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What changes enforced inside the bubble would you like to see stick for 2021 and even beyond?
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Steve Aschburner: Reduction of travel. As much as I loved seeing coaches in sweat suits, as curious as I am about why the shooting background of the bubble gyms were preferable to arena crowds for many players, I’d like to see some lessening of the travel grind when play resumes. That might mean keeping a road team in the same city for a pair of games (if it doesn’t make ticket-selling more difficult). At the very last, making sure to exploit two-team markets in L.A. and New York, hitting both the Lakers/Clippers and Knicks/Nets on one visit. Nearby markets too (which often occurs) — Chicago and Milwaukee, Orlando and Miami, Sacramento and Golden State. We get consecutive games in one site in the playoffs, so it’s worth trying — to reduce flights and odd sleeping hours — as much as the schedule will allow.
Shaun Powell: I like 10-minute quarters for exhibition games, the option for coaches to dress down, the names below the numbers on the backs of jerseys and the ample space along the baselines and sidelines. Of course, once normalcy returns, the teams will be too anxious to get $$ from courtside fans, so there’s no chance of that latter request happening.
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John Schuhmann: The dress code for coaches and staff. This is sports! Polos and khakis are more suitable than suits and ties. I also think that quality of the offenses should have the league continuing its effort to reduce travel during the season. Alas, if there’s not a reduction in the number of games, I’m not sure how that happens beyond longer stays in New York and L.A.
Sekou Smith: Nothing on the court. The competition between the lines in the bubble was every bit as energized as anything we’ve seen in home arenas. Another collective tip of the cap to the competitive nature of the teams and players involved is necessary. That said, I imagine that the powers that be noticed that the absence of the normal travel back and forth during a series proved extremely beneficial on game nights. There is substantial wear and tear involved in a long regular season followed by a rigorous postseason. Any opportunity to mitigate some of that wear and tear must to be top of mind as the parties negotiate the road ahead. The social distancing on the benches seems like it has to be a permanent change in the post-Covid-19 world. And finally, the relaxed dress code for coaches and players who are not in uniform was a welcome sight. It made for a much more comfortable feel inside the arenas for whatever reason.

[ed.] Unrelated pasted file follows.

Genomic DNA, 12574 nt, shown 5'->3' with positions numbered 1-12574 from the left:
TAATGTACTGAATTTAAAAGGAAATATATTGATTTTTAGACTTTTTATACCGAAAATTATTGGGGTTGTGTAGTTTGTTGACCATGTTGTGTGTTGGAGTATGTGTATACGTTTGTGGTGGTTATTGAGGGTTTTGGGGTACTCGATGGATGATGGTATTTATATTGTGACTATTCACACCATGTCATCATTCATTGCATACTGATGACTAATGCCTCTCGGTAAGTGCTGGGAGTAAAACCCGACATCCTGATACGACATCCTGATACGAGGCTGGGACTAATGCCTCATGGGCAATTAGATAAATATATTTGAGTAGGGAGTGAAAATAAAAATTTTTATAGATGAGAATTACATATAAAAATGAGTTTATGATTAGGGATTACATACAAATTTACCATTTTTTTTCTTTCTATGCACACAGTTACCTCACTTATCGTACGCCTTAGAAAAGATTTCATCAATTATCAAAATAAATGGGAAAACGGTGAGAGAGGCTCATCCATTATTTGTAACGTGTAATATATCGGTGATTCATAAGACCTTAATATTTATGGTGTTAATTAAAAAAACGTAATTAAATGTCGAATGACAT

Michael C. Wright: Two small changes — virtual fans and the relaxed dress code for coaches — should stick beyond this season, if possible. Obviously, the NBA wants to be playing games this upcoming season in front of packed houses. But if it can’t initially, let’s bring back the virtual fans, and perhaps the league could do more outreach in terms of informing the fans how they can actually get into these virtual seats. Even if arenas are full next season, maybe there’s some type of “virtual section” that could be pulled off. Maybe shots of virtual fans can run across the ribbon boards at arenas that often display advertising. Inside the bubble, the virtual fans were a nice touch. And if you’re a Lakers fan in New York that can’t get to the games at the Staples Center, what better way to represent than to be a virtual fan? As for the dress code for coaches, I’m not advocating for it to be relaxed for all games permanently. Maybe the coaches should be required to wear suits only for nationally televised games and the postseason.